In an ongoing effort to reduce administrative expenses and slow the growth in tuition increases, the university implemented a number of new initiatives in 2010 aimed at reducing costs and increasing efficiency. As a result, the university is expected to save $2.1 million per year.

“These changes impacted how we purchase goods, services, food and airline tickets,” said Mark Vangsgard, vice president for business affairs and chief financial officer,  “… and change is not easy. The previous processes were in place for a long time and people were used to doing things a certain way. Since the savings produced by these changes are not necessarily part of everyone’s position responsibilities, some folks felt  frustrated that other people were telling them what to do and how to do it. But the result certainly benefits our students.” 

“We have been working with the Board of Trustees for some time on ways to increase productivity and efficiency,” said Dr. Mark Dienhart, executive vice president and chief operating officer. “Many of our board members operate large and complex enterprises and were surprised that some of what they considered simple things to control costs had not been implemented at St. Thomas.”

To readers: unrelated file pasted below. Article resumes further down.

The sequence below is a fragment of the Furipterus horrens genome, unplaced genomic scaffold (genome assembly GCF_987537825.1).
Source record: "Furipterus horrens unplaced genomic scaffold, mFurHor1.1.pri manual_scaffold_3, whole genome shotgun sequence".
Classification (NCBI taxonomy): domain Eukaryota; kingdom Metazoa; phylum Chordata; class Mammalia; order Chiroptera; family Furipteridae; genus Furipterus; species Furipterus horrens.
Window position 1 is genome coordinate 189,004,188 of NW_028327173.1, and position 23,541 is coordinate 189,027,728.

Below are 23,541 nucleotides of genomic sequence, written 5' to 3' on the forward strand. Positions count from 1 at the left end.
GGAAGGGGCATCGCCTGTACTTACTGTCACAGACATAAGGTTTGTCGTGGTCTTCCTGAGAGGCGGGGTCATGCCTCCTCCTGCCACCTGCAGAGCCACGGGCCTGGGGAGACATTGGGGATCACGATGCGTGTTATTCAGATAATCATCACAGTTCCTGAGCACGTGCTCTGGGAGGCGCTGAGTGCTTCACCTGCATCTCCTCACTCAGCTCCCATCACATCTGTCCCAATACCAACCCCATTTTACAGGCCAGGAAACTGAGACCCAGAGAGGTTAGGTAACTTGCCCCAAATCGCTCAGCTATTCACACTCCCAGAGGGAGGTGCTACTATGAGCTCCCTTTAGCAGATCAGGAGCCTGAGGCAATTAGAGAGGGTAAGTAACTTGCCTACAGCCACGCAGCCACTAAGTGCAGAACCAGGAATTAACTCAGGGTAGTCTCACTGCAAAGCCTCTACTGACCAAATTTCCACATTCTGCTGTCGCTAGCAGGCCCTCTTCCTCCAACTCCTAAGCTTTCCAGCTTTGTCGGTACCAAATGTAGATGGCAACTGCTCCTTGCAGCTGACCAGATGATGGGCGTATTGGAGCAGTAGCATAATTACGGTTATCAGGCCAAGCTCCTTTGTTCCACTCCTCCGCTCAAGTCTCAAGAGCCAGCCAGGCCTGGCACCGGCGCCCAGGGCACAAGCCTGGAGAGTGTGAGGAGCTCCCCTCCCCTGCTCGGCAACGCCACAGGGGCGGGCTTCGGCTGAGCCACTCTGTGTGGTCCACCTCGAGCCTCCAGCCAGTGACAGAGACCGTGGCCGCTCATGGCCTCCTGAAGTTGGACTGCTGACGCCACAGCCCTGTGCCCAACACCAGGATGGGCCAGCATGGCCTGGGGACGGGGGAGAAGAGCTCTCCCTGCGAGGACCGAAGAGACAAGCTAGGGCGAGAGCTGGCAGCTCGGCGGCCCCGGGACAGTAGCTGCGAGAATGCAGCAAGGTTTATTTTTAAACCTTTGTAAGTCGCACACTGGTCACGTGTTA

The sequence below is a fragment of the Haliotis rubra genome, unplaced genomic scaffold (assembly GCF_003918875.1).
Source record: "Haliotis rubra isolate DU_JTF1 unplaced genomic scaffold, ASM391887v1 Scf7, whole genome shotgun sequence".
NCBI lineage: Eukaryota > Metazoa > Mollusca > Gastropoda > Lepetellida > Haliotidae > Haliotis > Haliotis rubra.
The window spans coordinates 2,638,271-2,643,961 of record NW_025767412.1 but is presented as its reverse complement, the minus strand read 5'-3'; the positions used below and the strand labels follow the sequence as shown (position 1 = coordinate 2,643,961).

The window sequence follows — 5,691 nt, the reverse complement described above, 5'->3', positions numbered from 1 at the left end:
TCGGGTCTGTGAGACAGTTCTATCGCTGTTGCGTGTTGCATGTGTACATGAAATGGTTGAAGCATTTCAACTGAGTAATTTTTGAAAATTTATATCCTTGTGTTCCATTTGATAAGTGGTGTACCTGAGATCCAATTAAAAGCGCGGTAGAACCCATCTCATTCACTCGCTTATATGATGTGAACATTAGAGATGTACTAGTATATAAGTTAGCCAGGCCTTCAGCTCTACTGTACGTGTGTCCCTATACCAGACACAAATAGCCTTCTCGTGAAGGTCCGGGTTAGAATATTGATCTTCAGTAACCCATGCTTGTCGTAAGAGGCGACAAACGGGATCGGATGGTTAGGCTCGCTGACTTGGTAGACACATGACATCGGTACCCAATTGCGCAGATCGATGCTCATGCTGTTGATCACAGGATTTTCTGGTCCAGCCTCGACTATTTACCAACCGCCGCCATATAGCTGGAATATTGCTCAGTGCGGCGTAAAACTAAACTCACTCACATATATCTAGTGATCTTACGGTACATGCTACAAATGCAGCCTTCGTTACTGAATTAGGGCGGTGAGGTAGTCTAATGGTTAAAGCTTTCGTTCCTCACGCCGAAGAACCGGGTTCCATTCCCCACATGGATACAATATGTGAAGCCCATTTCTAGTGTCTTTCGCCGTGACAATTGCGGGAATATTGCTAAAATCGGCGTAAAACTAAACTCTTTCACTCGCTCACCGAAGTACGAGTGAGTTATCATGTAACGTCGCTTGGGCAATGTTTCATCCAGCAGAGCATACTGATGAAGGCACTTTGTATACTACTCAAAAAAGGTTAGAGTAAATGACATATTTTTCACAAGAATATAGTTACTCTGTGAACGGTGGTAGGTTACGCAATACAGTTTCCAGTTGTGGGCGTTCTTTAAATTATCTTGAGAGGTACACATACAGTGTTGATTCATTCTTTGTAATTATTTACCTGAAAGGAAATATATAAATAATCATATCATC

Dienhart went on to say that “the pressure to reduce tuition increases in this difficult economy has led to various cost control methods over the years, but this set of changes was the most extensive I have witnessed at St. Thomas.”

“Tuition increases have been increasingly more stable over the past five years – an annual average of a 5.5 percent gross increase and 2.3 percent net increase after financial aid. With these and other efforts it is hoped we can continue this trend and keep St. Thomas affordable,” Dienhart said.

Specifically, the Board of Trustees asked UST to follow a number of recommendations regarding:

  • Establishing and utilizing more preferred vendors to maximize volume with a lower number of vendors and therefore reduce pricing and processing expenses and achieve other favorable terms.
  • Soliciting competitive bids on the purchase of goods and services over $3,000.
  • Purchasing goods and services from internal providers such as Food Service, the Service Center and the Gainey Conference Center rather than purchasing these goods and services from external vendors to leverage existing infrastructure and keep the cash within the UST community.
  • Developing a centralized travel vendor and process that all UST travelers would use rather than the having employees use whoever they wanted.

UST committees were formed to discuss the 2010 implementation of the guidance from the Board.

Preferred vendors:

  • Purchasing Services has identified additional categories of goods and services used frequently by UST and has competitively bid and/or analyzed available pricing to select preferred vendors.
  • Preferred vendors are either independently sourced by UST or sourced through a variety of consortia available to UST.